Niagara Gazette

February 4, 2013

Despite public outcry, funding for NACC cut, block club funds slashed by city council

By Mark Scheer
Niagara Gazette

Niagara Gazette — More than 100 people packed a standing-room-only Niagara Falls City Hall Monday evening to decry plans for funding cuts to two community groups and a Pine Avenue arts and cultural center.

After nearly two and a half hours of listening to more than 30 speakers plea for restoration of funds, lawmakers moved to trim the amount of city dollars dedicated to the Niagara Falls Block Club Council and Niagara Beautification, while eliminating $30,000 earmarked for the Niagara Arts and Cultural Center this year.

After Monday's meeting, lawmakers who supported the spending cuts said the moves had to be made to save money in a tight fiscal year that is expected to only get worse in the absence of any incoming casino revenues. 

While he said he supports the work done in the community by each of the organizations in question, Council Chairman Glenn Choolokian reasoned the city cannot continue to support them "forever" and the time has come for them to find other ways to support themselves long-term. 

"This budget has been one of the worst budgets in the history of the city of Niagara Falls," Choolokian said. "We were lucky to be able to cut the budget to no tax increase.

"I know next year's going to be worse without the casino money," he added. 

The block club council, NBC and NACC have enjoyed support through various city funding sources for years. The NACC and NBC have received funding from city bed tax dollars, while the block club council has benefited from an allocation of property tax revenues.

While the council agreed to support all three organizations during deliberations over the municipal budget last year, members of the council majority balked at 2013 requests from Mayor Paul Dyster's administration to approve formal funding agreements with all three organizations. 

On Monday, the council approved funding deals with both the block club and NBC, albeit at less than originally agreed upon amounts. In a pair of 5-0 votes, council members agreed to provide the NBC with $2,500 in bed tax revenue — down from the $5,000 contained in the budget — and the block club council $2,500, a reduction of $7,500 from the group's original $10,000 allocation.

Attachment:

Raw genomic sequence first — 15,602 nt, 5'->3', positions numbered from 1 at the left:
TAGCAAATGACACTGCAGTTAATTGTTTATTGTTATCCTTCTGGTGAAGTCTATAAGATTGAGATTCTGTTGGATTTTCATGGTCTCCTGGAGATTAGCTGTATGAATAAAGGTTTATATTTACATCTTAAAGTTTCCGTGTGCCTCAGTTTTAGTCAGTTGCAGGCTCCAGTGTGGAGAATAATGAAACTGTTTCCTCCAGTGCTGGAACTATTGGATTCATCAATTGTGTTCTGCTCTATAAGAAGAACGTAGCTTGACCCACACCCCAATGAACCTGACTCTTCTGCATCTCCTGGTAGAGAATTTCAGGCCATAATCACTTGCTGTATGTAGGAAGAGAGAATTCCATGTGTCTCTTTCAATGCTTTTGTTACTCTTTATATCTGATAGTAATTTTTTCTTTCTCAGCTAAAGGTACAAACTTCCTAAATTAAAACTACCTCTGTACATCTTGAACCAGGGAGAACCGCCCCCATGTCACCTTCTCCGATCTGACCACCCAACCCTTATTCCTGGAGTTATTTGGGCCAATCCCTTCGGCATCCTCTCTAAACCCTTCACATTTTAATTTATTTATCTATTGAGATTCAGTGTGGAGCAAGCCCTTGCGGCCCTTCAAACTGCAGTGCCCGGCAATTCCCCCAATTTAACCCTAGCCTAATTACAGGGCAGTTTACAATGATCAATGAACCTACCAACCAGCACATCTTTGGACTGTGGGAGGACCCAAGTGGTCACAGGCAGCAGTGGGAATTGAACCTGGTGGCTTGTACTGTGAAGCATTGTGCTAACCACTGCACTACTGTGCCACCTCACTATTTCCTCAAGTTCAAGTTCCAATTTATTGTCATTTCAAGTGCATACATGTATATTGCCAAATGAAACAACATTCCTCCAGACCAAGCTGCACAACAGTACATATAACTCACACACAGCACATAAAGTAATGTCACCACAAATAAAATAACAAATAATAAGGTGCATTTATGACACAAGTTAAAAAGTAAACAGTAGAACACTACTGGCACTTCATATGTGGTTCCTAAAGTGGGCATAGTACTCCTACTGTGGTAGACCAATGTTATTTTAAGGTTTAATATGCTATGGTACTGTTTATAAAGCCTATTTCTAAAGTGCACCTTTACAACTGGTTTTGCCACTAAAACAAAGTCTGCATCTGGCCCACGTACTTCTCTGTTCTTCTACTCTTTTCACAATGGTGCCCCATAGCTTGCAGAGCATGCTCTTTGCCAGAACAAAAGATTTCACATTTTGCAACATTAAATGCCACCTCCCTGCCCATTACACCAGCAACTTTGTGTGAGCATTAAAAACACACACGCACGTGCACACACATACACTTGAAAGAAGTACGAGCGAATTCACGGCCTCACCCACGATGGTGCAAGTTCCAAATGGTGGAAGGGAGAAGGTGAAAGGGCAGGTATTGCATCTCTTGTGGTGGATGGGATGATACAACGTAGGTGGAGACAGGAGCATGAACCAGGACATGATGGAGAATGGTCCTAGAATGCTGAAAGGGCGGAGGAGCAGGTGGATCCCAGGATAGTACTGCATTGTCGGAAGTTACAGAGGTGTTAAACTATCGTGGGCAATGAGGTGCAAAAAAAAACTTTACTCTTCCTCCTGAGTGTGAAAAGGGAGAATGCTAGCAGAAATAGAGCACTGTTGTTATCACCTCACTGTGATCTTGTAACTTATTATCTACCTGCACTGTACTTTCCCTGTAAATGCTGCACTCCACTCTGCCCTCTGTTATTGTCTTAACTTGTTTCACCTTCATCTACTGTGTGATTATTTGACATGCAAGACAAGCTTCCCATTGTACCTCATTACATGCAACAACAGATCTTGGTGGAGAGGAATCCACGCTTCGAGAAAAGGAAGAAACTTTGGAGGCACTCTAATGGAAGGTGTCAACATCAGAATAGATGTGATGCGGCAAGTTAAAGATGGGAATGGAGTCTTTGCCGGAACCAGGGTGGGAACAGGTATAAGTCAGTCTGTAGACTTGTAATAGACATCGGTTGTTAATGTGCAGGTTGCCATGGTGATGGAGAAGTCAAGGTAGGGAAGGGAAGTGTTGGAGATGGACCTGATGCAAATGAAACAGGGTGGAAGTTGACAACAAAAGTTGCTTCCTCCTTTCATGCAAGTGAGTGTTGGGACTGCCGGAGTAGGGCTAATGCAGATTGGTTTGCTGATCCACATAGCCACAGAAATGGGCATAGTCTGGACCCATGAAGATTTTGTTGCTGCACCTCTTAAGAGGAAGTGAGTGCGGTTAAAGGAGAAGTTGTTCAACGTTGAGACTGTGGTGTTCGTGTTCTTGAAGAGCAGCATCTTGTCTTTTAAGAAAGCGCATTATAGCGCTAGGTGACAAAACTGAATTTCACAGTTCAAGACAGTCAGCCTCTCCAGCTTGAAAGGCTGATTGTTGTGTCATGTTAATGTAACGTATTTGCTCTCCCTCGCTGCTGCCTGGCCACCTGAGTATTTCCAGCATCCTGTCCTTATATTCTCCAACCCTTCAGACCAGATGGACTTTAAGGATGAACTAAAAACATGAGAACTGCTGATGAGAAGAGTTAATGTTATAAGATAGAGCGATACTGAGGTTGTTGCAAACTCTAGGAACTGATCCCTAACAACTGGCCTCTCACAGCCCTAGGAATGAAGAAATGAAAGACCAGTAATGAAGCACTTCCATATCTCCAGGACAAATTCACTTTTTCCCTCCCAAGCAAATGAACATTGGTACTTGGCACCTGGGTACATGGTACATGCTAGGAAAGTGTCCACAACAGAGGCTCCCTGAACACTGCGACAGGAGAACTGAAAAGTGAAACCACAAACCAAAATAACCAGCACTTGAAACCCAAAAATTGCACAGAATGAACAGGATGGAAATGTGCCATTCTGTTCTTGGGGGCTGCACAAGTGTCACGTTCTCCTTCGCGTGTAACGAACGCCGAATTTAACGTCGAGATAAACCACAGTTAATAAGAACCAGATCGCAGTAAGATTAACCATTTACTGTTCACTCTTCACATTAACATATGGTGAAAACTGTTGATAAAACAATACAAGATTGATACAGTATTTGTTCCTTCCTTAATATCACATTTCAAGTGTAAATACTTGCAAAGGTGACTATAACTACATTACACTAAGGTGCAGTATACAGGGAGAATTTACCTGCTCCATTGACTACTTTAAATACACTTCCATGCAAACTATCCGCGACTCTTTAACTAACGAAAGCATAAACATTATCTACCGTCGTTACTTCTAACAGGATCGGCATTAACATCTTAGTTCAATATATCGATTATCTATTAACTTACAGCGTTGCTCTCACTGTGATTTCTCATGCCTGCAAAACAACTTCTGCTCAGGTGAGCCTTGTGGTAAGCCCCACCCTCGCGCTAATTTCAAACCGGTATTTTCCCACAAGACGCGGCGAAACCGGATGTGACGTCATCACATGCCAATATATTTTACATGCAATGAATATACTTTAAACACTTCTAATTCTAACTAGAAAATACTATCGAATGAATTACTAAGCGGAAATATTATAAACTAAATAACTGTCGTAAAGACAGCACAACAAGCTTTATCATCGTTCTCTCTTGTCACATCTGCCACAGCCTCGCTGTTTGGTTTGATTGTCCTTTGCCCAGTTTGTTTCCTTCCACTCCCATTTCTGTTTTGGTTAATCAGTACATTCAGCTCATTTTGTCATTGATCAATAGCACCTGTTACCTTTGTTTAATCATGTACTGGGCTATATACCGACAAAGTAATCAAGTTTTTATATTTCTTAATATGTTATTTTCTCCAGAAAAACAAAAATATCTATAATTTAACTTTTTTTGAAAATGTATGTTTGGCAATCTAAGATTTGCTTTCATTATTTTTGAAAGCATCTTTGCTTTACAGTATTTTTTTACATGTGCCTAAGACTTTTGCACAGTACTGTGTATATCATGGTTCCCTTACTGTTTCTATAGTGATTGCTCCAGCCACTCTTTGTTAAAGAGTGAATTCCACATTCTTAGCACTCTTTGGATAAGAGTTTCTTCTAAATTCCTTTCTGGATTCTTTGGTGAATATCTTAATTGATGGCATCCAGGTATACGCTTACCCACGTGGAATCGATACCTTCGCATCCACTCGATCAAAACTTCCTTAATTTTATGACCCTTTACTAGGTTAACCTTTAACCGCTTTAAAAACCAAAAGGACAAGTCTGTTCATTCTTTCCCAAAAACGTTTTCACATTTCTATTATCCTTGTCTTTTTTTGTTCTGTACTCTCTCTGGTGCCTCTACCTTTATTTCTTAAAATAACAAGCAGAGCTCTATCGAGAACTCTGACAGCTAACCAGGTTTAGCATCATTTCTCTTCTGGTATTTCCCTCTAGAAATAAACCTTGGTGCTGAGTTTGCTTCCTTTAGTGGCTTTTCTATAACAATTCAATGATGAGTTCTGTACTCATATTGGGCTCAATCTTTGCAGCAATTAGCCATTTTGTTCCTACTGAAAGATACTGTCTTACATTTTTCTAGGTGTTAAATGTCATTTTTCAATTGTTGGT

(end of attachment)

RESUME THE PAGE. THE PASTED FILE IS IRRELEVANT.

Before voting, both council members Kristen Grandinetti and Charles Walker indicated that they voted to accept the reduced amounts because they believed both NBC and the block club would be better served by having some money from the city than none at all. 

As for the NACC — the funding item that drew the most attention from speakers in attendance — lawmakers voted 3-2 to suspend all of the $30,000 that was to be dedicated to the center this year. Choolokian joined council members Sam Fruscione and Robert Anderson Jr. in favor of the move, while Grandinetti and Walker voted against the measure. 

Walker called financial support for the NACC a "no-brainer." 

"We put faith in that group and the community to take that building and bring it back," Walker said, referring to the original Save Our Sites organization which rallied to save the old Niagara Falls High School building and turn into into a cultural center several years ago. "I can honestly say they they've been very, very, very successful.

"It would cost over $30,000 just to cut the grass and shovel the show if nobody was in that building," he added.